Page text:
Format Example
Street address
Recipient Name

Other recipient information
(etc.)
Street (Subunit  Number Name)
Locality  State  Postcode

Ms H Williams

Finance and Accounting
Australia Post
219-241 Cleveland St
STRAWBERRY HILLS  NSW  1427

Other delivery type
Recipient Name

Other recipient information (etc.)
Type Number
Locality  State  Postcode

Mr J. O'Donnell

Lighthouse Promotions
PO Box 215
SPRINGVALE  VIC  8006

In addition to PO Boxes, other delivery types (which are typically abbreviated) may include:

Delivery type Abbreviation
Care of post office CARE PO
Community mail bag CMB
General Post Box (in capital cities) GPO BOX
Mail service MS
Roadside delivery RSD
Roadside mail service RMS
Community mail agent CMA
Community postal agent CPA
Locked bag LOCKED BAG
Roadside mail box/bag RMB
Private bag PRIVATE BAG

Australian Post Addressing Guidelines

Austria

In Austria, the address is generally formatted as follows:

Example Format
Firma ABC
Kundendienst
Hauptstr. 5
1234 Musterstadt

Addressee (Natural person/Organization)
More detailed description of addressee (optional)
Streetname + number
Postal code + town
Country (if other than Austria)

The postal code always consists of four digits.

Belgium

In Belgium it is standard to use an alternating numbering scheme progressing in one direction along a street. The numbering starts at the side of the centre of the municipality. Always with odd numbers on the left side and even numbers on the right side when driving from the centre of the municipality outward. A cul-de-sac (/dead end street) is an exception. The numbering starts at the side where the street starts but without the alternating number scheme. The numbering starts, odd and even, at the left side and at the end of the streets turns back via the other side adding up back to the beginning of the street.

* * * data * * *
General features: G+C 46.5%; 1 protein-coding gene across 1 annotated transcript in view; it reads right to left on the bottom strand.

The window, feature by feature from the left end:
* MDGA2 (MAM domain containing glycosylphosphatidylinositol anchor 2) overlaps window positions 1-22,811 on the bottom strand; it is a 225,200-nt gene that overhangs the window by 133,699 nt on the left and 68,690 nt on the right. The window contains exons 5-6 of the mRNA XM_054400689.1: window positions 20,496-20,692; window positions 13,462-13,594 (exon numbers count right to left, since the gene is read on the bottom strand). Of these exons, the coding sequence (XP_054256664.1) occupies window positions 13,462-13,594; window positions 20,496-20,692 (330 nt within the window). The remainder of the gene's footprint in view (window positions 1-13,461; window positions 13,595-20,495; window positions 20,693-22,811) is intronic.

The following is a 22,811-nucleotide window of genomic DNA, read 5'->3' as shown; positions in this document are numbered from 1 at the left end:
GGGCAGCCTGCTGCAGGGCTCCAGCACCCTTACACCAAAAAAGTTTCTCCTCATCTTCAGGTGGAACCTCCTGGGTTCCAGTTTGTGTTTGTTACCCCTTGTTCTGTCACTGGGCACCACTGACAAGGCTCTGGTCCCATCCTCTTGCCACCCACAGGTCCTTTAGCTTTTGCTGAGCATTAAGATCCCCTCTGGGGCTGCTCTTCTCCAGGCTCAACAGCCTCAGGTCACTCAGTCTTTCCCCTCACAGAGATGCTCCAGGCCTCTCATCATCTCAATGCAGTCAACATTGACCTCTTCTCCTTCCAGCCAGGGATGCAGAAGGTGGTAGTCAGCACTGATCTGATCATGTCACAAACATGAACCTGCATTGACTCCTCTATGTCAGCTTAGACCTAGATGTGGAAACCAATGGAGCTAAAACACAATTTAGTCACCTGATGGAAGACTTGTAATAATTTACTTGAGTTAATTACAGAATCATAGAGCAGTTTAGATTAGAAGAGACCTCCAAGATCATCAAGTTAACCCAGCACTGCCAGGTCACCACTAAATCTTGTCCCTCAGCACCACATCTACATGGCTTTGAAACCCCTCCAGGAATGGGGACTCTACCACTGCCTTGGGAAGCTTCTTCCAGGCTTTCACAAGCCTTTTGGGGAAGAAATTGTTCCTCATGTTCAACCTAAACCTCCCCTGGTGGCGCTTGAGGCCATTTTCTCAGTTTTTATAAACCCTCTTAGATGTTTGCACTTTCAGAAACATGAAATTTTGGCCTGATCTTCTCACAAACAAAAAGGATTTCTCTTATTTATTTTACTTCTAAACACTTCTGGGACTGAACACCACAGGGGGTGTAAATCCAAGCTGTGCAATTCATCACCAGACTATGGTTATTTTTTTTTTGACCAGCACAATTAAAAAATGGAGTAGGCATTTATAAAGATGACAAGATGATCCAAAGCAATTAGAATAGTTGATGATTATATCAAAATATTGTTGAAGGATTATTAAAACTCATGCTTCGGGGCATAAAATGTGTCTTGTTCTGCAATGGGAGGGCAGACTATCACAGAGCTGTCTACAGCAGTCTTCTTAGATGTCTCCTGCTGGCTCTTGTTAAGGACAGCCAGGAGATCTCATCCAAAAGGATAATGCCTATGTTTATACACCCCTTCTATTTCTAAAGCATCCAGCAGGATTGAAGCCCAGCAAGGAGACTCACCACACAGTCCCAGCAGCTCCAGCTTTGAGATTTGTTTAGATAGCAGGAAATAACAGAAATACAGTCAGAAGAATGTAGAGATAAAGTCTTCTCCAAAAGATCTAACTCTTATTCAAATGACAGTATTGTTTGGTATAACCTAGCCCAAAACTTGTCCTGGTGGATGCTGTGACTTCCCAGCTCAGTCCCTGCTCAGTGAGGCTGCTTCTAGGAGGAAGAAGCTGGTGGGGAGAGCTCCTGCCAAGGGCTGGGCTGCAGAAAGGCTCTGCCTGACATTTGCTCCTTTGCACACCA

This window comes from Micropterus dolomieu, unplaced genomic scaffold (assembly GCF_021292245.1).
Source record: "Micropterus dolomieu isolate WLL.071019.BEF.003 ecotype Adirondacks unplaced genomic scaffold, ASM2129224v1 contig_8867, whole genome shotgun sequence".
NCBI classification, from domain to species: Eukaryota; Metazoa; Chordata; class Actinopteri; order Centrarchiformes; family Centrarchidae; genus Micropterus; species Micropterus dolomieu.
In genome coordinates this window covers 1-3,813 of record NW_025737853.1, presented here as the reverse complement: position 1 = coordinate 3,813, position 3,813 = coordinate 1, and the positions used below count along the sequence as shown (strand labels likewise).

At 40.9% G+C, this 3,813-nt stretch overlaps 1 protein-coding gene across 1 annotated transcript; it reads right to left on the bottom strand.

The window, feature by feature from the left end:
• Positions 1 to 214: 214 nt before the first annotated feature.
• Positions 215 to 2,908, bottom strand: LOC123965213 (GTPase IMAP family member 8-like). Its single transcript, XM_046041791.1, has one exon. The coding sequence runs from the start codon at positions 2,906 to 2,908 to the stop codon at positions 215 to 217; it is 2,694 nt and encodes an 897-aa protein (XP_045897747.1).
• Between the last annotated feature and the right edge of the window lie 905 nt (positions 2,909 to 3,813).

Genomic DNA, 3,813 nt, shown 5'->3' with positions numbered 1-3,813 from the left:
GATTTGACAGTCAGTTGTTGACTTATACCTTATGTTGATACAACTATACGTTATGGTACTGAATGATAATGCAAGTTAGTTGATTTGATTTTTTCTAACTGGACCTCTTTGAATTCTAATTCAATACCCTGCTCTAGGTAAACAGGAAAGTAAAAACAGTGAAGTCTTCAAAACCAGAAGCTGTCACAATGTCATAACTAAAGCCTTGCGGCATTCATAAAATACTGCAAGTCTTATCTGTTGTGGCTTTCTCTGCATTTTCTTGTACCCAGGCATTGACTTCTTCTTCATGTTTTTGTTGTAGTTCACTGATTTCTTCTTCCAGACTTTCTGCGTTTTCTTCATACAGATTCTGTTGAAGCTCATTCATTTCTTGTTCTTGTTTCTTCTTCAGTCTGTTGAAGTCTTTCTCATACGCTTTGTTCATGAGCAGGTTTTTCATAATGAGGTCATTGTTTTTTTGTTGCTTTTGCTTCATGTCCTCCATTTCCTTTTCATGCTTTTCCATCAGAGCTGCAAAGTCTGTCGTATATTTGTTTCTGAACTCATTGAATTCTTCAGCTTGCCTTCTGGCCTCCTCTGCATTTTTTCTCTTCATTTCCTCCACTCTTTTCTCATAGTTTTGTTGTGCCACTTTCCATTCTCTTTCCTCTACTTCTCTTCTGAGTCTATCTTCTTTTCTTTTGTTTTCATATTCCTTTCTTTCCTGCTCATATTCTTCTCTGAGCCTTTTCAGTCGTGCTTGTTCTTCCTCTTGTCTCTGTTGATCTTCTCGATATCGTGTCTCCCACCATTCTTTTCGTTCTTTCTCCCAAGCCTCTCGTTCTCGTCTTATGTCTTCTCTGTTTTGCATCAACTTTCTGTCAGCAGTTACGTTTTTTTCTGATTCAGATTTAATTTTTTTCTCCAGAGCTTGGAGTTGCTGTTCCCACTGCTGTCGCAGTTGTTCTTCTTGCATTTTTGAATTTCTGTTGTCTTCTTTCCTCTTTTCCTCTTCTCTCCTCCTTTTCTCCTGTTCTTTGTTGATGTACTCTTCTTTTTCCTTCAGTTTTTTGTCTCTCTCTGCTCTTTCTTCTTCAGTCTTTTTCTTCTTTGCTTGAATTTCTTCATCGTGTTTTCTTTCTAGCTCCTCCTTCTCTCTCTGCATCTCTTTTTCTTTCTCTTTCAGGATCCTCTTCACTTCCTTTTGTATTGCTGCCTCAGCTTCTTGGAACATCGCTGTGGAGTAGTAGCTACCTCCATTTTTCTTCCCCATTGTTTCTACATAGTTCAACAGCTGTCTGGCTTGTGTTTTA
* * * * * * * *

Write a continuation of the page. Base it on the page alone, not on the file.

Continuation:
The address can be written in Dutch or in French. When you receive a Belgian address in German, this is also correct as Belgium has 3 official languages. When unsure of the recipient's language, it can be better to write it in Dutch and in French. This is usual for this country.

Canada

Canada uses a similar system to the United States (below), but there are key differences.

  • Only Canada Post can deliver to a P.O. Box. For this reason, the recipient may choose to insert their physical (also known as street) address as line two, expanding the complete address to four lines. Providing both allows a sender to ship via the Canada Post or via a private carrier. Some locations have special drop-off points for couriers, like a convenience store (for items delivered from certain stores such as Sears or other departments) envelopes are delivered to a separate building; a post office (P.O.). This is common in small communities of roughly 300-1500 people that are not near a city.
  • Mail will be delivered to the line immediately above the city, province, postal code line.
  • The province and type of street, e.g. Lane, is often abbreviated as shown in the PO standardbad link.
  • Do not use periods or commas. Cardinal directions like North, North West, etc. can be abbreviated in either English or French, and appear after the street name. Ordinal numbered streets (e.g. 6th, 2nd) can be written in either English or French.
  • The postal code is used in the same way as the US Zip code. Postal codes come in a letter-number-letter-space-number-letter-number format, for example: A1A 1A1. There should be two spaces between the province abbreviation and the postal code.